TAIPEI – Taiwan’s defense ministry said on Wednesday that Beijing was using “cheap verbal intimidation and saber rattling” to threaten Taiwan, as China’s military began live-fire drills in the sensitive Taiwan Strait amid growing tension.
The exercises are taking place off the southeastern Chinese city of Quanzhou, in between two groups of islands close to China’s coast but that Taiwan has controlled since 1949 when defeated Nationalist forces fled to Taiwan at the end of the Chinese civil war.
Chinese state media has said the drills are a direct response to “provocations” by Taiwanese leaders related to what China fears are moves to push for the island’s formal independence.
“The Chinese communists have been using cheap verbal intimidation and sabre rattling on every aspect of the Republic of China in the hope of affecting our morale or creating social unease,” said defence ministry spokesman Chen Chung-chi.
Describing as “nonsense” some Chinese commentaries that the drills this time are larger than usual, Chen said they were only a short-range shooting exercise close to the China coast, not military drills in the Taiwan Strait.
“That’s why we say it’s a verbal intimidation and saber rattling … using public opinion to exaggerate the falsity … and playing up an exercise into unification of Taiwan by force.”
Chen said the ministry was monitoring the situation and it had no plan to escalate alerts or states of readiness.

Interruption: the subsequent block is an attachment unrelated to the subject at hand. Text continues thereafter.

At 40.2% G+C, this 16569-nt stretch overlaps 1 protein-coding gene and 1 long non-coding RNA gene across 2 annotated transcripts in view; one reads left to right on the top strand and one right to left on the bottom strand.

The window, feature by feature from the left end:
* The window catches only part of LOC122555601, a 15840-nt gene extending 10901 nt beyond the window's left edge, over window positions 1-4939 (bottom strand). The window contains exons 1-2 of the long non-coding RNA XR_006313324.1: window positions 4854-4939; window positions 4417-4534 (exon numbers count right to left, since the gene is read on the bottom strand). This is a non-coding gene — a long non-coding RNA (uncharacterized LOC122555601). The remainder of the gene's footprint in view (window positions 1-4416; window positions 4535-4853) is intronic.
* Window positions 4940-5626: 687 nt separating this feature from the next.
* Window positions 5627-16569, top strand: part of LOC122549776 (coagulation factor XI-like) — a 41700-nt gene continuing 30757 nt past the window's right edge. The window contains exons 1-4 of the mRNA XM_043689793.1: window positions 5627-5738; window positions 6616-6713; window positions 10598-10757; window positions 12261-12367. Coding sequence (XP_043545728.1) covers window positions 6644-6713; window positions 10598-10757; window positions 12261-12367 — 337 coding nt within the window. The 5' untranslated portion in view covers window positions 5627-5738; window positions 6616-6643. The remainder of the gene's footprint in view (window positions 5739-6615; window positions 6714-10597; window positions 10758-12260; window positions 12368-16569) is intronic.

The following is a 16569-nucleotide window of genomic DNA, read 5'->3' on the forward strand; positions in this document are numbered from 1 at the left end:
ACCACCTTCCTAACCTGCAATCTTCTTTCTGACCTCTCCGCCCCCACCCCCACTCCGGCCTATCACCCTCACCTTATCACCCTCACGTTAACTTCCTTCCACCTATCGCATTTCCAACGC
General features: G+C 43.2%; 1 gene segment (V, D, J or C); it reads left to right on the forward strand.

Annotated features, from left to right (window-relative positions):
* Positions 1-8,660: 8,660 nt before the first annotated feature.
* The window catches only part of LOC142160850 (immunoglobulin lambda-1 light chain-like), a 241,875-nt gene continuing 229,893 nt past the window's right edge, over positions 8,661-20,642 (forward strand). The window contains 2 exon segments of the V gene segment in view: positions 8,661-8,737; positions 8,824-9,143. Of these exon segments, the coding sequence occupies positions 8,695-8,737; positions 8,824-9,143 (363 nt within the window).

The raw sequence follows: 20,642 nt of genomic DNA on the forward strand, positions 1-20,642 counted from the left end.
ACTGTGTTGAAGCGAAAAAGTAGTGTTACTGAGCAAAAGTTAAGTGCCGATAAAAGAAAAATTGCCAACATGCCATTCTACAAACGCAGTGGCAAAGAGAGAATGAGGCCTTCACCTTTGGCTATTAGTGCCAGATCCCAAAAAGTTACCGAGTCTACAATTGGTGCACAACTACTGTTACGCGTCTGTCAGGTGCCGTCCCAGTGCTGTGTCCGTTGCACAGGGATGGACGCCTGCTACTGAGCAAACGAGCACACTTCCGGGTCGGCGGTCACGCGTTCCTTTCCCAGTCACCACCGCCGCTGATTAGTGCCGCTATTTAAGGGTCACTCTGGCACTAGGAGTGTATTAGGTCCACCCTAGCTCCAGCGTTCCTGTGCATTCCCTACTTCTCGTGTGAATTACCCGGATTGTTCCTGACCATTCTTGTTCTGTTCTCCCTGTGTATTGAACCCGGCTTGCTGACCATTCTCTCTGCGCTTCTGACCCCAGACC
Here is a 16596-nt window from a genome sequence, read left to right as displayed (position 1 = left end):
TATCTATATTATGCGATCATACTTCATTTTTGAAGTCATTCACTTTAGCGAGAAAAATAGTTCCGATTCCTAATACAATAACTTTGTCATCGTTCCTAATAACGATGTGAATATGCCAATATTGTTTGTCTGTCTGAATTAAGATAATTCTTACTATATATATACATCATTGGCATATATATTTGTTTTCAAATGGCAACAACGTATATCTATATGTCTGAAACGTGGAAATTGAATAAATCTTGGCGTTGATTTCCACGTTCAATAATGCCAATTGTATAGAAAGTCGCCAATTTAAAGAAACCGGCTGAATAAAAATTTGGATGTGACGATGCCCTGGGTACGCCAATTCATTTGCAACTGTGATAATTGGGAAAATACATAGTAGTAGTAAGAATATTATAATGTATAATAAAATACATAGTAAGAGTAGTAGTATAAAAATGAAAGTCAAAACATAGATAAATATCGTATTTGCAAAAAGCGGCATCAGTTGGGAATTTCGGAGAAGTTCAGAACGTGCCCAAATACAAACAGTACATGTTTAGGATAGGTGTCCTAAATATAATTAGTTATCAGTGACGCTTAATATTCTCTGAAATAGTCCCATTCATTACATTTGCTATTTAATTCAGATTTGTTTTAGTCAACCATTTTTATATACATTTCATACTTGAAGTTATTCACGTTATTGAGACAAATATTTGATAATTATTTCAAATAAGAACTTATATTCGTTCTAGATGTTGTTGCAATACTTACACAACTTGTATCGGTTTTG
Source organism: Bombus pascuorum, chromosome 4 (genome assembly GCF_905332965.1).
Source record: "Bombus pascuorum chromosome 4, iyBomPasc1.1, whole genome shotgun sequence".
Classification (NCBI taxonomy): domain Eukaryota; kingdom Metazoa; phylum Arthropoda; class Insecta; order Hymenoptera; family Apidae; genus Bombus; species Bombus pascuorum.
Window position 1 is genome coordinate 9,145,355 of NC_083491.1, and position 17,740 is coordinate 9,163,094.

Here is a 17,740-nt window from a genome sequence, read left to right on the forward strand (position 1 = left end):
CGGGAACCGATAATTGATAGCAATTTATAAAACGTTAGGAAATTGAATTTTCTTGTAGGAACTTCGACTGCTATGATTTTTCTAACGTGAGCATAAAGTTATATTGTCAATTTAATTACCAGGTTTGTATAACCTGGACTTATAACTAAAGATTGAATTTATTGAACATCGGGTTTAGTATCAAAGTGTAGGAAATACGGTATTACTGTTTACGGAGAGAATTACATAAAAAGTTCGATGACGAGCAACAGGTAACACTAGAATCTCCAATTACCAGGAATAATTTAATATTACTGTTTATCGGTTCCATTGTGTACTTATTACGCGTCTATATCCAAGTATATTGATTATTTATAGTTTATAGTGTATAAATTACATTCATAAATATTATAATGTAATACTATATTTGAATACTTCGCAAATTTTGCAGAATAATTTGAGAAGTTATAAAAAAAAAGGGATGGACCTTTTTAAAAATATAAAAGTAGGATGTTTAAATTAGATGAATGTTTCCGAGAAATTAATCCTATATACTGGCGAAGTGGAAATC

On Tuesday, Taiwan started its own live-fire shooting exercises in Matsu and Kinmen, two Taiwanese islands close to China.
Taiwan is one of China’s most sensitive issues and a potential military flash point. China has ramped up military exercises around Taiwan in the past year, including flying bombers around the island.
The latest Chinese military movements come during a time of heightened tension between Beijing and the self-governed island and follows strong warnings by Chinese President Xi Jinping against Taiwan separatism last month.
China claims democratic Taiwan as its own and considers the island a breakaway province. China’s hostility toward Taiwan has grown since Tsai Ing-wen from the pro-independence Democratic Progressive Party won presidential elections on the island in 2016.
More recently, China has been incensed by comments by Taiwan Premier William Lai in support of Taiwan independence, though the island’s government says Lai’s position remains that the status quo across the Taiwan Strait should be maintained.
Chinese state television, in a report on its WeChat account, said the drills were at least partly a response to Lai’s comments.
“Don’t say you weren’t warned,” it said.
China has also been upset with moves in Washington to bolster its unofficial ties with Taipei, including arms sales.